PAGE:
Harris said he doesn’t remember whether the change was posted online. He said Parks and Recreation let groups who use the island know about the change after the vote.

“We really do believe we were able to talk to just about everybody who had a stake out there,” he said.

None of the group leaders interviewed by KPBS knew the committee was discussing a change in the permitting rules before that July meeting last year, and most didn’t know a change had been made until KPBS told them.

“It wasn’t actually until I got contacted (by KPBS) that I thought, that’s right, there haven’t been that many (events),” said Cheance Adair, coach for the San Diego Dragonboat Team and Team Survivor Sea Dragons.

The road that encircles Fiesta Island. July 1, 2014. Credit: Guillermo Sevilla/KPBS.

Adair said neither she nor any of her team members ever complained to the city about the number of Fiesta Island events, even though McKenzie listed the San Diego Dragonboat Team as one of the organizations that complained. In fact, the only time Adair spoke with someone from the city about the issue was when McKenzie called her last month to say KPBS wanted to interview Fiesta Island groups affected by the change.

Adair said the reduced number of events has made things easier for her team.

While anyone can walk onto the island when the road is closed, their boats are stored a mile away from the entrance to the island. The team used to have to change its practice schedule to start before or after the roads were closed to avoid having to walk to their boats.

A few group leaders said that while they didn’t complain about the number of events, they did mention to city employees that sometimes events would creep past the scheduled road closure times.

Harris said the city has received some complaints since the change, mostly from “a biking organization,” but far fewer than before.

“Everything that I’ve seen and everything we’ve talked about as staff shows that it’s working pretty well, and there really is a lot more use of the park by a lot more people in those hours,” he said.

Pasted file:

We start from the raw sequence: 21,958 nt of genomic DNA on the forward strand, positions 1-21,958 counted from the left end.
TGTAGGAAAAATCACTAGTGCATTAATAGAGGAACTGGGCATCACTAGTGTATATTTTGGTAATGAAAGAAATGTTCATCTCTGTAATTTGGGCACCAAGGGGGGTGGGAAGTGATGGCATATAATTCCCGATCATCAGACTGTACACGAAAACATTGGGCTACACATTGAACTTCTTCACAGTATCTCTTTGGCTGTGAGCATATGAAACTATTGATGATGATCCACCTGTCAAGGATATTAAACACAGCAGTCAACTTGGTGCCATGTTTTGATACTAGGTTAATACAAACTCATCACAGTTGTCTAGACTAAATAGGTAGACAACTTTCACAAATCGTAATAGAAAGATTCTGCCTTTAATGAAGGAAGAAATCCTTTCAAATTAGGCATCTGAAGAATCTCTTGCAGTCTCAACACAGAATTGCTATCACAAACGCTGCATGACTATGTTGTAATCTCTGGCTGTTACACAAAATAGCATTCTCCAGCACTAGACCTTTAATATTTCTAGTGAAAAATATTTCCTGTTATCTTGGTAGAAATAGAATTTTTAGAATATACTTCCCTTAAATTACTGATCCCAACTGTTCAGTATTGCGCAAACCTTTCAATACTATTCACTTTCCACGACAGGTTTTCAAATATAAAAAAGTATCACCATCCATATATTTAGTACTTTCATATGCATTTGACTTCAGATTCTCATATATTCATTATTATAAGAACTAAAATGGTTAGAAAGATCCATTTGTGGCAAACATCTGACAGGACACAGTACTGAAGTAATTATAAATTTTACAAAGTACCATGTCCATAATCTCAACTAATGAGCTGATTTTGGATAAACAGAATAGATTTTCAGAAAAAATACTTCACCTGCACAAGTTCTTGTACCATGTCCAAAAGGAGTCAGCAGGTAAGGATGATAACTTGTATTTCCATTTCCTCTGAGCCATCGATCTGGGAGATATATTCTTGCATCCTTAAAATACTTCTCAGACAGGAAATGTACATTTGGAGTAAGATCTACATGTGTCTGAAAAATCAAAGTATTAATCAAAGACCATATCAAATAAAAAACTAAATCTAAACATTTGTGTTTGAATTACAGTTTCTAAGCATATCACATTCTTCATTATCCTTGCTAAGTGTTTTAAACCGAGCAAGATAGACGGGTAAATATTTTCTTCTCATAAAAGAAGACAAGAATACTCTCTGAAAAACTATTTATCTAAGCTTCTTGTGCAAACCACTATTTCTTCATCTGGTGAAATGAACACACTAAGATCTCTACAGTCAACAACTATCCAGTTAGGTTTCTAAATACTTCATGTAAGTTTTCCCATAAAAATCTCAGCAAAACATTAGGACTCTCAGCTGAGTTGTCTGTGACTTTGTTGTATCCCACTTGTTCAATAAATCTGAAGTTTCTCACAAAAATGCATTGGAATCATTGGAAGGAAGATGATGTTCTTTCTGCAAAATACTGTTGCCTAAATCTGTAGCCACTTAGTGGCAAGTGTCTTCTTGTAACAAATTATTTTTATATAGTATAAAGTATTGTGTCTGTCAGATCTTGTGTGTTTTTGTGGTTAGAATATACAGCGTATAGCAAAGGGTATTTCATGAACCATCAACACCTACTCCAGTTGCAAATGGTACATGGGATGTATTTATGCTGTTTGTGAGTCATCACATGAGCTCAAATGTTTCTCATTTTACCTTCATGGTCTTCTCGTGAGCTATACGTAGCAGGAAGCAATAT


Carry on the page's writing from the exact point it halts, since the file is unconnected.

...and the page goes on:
While groups like the Triathlon Club pay fees for road closures, McKenzie said the cutback won’t affect city revenues because other types of permits for events on Fiesta Island that don’t require road closures will continue unabated and may actually increase.

Banister, the Tri Club’s president, said the sharp cutback in his events is especially painful because Fiesta Island is widely recognized as the birthplace of triathlons, and this year is the sport’s 40th birthday.

“Fiesta Island itself is very unique to the entire sport and so shutting it off is kind of a sad thing to see,” he said.

Claire Trageser / KPBS

Claire Trageser is an investigative reporter at KPBS. To contact her with questions, tips or corrections, email ctrageser@kpbs.org.

35 replies on “San Diego Cuts Fiesta Island Road Closures In Half, But It’s Not Clear Why”

  1. I officially complain about the closures. Though no one group is a public burden to closures, collectively the amount of time the public access is shut down due to an event is way too much. The area surrounding Mission Bay is constantly used by so called non-profit organizations to earn profit. Just dig into events such as the Rock and Roll marathon and you will see that they are getting rich off of people trying to accomplish a personal goal. Groups such as this hide behind donations to real charitable organizations, and when you look at the amount of money they donate compared to what they generate it is clearly a deception for making money. They close down public access, receive large amounts of money from sponsors and entry fee’s, receive money from the City of San Diego Hotel tax and make out like bandits. I encourage you to look into this as well as how many closures there are due to these events. Dont be selfish, share the area with the public.

  2. Fiesta Island is not their private isle. It is annoying driving over there only to see it closed down. Particularly on the weekend.

    Typical of the media to favor these groups and investigate. The notion that people use this Isle everyday goes right over their heads…..Do we need to pick up a sign and protest? Start a Facebook rant? Just to use public land???